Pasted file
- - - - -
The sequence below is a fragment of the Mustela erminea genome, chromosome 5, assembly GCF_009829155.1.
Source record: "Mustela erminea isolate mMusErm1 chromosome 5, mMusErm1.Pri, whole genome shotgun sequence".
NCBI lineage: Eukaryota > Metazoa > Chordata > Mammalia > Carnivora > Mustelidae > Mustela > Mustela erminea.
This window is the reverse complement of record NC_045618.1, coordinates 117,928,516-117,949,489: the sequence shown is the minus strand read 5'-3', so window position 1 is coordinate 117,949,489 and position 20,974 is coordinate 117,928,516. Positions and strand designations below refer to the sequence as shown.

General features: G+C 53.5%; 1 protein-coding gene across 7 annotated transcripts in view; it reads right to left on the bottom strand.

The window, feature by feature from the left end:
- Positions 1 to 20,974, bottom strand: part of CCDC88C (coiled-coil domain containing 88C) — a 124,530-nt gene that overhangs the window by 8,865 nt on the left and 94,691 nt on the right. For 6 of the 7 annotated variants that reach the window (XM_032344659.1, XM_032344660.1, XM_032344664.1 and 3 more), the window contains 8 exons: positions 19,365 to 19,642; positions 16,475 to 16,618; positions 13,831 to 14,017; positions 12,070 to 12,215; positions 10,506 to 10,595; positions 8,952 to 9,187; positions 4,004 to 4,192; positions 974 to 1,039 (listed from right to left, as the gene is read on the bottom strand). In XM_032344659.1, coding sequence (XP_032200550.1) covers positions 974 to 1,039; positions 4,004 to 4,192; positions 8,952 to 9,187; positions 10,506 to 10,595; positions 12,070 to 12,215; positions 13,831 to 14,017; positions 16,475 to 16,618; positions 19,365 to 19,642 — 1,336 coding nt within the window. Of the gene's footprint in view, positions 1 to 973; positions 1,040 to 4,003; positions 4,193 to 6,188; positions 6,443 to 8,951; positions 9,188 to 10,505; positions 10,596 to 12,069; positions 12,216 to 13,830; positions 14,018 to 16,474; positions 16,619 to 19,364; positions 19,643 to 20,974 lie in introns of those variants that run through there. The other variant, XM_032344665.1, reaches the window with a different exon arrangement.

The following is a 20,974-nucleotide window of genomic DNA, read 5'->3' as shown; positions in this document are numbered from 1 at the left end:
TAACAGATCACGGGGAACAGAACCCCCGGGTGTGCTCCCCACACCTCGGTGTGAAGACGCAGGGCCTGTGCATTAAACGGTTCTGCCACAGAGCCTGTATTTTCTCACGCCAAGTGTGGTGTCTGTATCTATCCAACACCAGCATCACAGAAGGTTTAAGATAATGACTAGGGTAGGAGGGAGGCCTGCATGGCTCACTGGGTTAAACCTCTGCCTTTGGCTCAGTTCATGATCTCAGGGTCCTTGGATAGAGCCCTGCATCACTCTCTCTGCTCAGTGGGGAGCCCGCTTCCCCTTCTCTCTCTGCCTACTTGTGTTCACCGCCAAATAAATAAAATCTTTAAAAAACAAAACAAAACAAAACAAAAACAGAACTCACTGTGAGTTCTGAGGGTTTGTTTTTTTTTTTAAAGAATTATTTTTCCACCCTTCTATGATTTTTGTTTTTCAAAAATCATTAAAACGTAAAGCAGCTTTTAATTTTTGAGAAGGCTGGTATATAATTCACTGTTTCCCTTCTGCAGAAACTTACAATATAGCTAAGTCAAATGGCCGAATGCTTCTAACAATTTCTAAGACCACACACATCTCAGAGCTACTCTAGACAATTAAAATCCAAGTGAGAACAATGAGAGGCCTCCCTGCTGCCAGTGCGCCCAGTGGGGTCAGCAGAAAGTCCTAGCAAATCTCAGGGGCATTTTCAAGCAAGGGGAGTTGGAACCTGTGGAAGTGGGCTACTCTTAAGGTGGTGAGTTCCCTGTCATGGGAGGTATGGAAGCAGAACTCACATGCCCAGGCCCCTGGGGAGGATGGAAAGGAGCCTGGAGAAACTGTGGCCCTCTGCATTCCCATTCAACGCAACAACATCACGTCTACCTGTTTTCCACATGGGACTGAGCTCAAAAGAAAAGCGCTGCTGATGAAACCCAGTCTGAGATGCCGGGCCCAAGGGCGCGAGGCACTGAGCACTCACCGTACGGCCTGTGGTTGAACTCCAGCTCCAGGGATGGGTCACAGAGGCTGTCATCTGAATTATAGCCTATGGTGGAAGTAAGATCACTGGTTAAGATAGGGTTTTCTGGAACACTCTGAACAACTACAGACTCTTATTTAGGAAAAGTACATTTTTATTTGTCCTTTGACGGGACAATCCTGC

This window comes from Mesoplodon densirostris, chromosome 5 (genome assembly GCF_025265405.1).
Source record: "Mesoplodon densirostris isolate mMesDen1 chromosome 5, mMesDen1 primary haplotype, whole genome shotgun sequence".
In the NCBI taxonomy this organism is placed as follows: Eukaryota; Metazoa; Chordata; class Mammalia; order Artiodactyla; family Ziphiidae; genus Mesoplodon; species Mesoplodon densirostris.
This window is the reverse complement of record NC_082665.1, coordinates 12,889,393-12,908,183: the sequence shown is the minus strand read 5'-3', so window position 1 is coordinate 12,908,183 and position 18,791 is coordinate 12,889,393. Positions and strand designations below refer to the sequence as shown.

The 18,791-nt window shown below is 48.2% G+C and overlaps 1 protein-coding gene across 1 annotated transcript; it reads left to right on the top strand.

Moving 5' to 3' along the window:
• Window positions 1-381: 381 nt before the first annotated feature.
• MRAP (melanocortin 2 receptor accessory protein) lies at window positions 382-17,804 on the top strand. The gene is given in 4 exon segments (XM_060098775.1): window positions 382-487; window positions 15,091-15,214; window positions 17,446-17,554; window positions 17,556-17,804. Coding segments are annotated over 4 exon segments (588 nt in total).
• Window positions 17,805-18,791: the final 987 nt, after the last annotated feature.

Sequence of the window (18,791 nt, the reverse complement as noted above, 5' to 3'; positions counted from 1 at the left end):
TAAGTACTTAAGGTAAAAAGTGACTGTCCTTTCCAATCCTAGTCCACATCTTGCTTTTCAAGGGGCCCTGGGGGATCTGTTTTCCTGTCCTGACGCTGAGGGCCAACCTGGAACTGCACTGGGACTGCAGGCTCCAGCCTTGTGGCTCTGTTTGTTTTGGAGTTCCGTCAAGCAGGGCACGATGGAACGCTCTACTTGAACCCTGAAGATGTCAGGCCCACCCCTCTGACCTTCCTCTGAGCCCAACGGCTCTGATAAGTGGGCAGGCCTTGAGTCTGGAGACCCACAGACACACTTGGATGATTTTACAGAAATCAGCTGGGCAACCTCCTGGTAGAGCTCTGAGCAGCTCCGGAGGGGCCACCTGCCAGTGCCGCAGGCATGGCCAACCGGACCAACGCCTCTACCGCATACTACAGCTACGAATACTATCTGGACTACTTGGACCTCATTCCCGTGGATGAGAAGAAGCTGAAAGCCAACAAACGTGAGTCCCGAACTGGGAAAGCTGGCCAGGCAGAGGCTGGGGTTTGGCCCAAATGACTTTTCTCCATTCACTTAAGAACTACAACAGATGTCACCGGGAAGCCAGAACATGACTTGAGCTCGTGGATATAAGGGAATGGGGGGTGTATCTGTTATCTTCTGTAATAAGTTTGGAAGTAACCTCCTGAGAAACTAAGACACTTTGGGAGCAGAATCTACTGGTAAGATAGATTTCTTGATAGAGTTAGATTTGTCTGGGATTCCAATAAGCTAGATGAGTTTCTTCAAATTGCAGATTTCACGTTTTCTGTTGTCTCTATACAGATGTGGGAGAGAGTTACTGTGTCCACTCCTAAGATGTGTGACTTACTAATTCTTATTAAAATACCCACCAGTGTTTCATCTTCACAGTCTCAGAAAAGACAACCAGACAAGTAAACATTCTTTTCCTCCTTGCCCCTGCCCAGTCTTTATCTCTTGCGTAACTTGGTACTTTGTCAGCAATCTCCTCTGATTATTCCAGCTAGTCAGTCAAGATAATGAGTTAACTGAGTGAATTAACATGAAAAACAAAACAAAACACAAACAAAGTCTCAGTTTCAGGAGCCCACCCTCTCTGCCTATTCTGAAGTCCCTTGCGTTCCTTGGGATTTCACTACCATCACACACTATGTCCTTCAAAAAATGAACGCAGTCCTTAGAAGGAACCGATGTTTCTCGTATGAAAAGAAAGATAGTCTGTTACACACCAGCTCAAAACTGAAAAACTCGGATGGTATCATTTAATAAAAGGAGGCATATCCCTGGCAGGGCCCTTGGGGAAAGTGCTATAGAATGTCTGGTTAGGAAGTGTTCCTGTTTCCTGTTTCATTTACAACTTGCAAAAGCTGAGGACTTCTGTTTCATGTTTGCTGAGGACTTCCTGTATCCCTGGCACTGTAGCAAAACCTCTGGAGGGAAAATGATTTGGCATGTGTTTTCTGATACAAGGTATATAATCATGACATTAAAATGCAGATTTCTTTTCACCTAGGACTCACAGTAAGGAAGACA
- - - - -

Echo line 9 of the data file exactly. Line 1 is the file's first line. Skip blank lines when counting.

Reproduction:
TAACAGATCACGGGGAACAGAACCCCCGGGTGTGCTCCCCACACCTCGGTGTGAAGACGCAGGGCCTGTGCATTAAACGGTTCTGCCACAGAGCCTGTATTTTCTCACGCCAAGTGTGGTGTCTGTATCTATCCAACACCAGCATCACAGAAGGTTTAAGATAATGACTAGGGTAGGAGGGAGGCCTGCATGGCTCACTGGGTTAAACCTCTGCCTTTGGCTCAGTTCATGATCTCAGGGTCCTTGGATAGAGCCCTGCATCACTCTCTCTGCTCAGTGGGGAGCCCGCTTCCCCTTCTCTCTCTGCCTACTTGTGTTCACCGCCAAATAAATAAAATCTTTAAAAAACAAAACAAAACAAAACAAAAACAGAACTCACTGTGAGTTCTGAGGGTTTGTTTTTTTTTTTAAAGAATTATTTTTCCACCCTTCTATGATTTTTGTTTTTCAAAAATCATTAAAACGTAAAGCAGCTTTTAATTTTTGAGAAGGCTGGTATATAATTCACTGTTTCCCTTCTGCAGAAACTTACAATATAGCTAAGTCAAATGGCCGAATGCTTCTAACAATTTCTAAGACCACACACATCTCAGAGCTACTCTAGACAATTAAAATCCAAGTGAGAACAATGAGAGGCCTCCCTGCTGCCAGTGCGCCCAGTGGGGTCAGCAGAAAGTCCTAGCAAATCTCAGGGGCATTTTCAAGCAAGGGGAGTTGGAACCTGTGGAAGTGGGCTACTCTTAAGGTGGTGAGTTCCCTGTCATGGGAGGTATGGAAGCAGAACTCACATGCCCAGGCCCCTGGGGAGGATGGAAAGGAGCCTGGAGAAACTGTGGCCCTCTGCATTCCCATTCAACGCAACAACATCACGTCTACCTGTTTTCCACATGGGACTGAGCTCAAAAGAAAAGCGCTGCTGATGAAACCCAGTCTGAGATGCCGGGCCCAAGGGCGCGAGGCACTGAGCACTCACCGTACGGCCTGTGGTTGAACTCCAGCTCCAGGGATGGGTCACAGAGGCTGTCATCTGAATTATAGCCTATGGTGGAAGTAAGATCACTGGTTAAGATAGGGTTTTCTGGAACACTCTGAACAACTACAGACTCTTATTTAGGAAAAGTACATTTTTATTTGTCCTTTGACGGGACAATCCTGC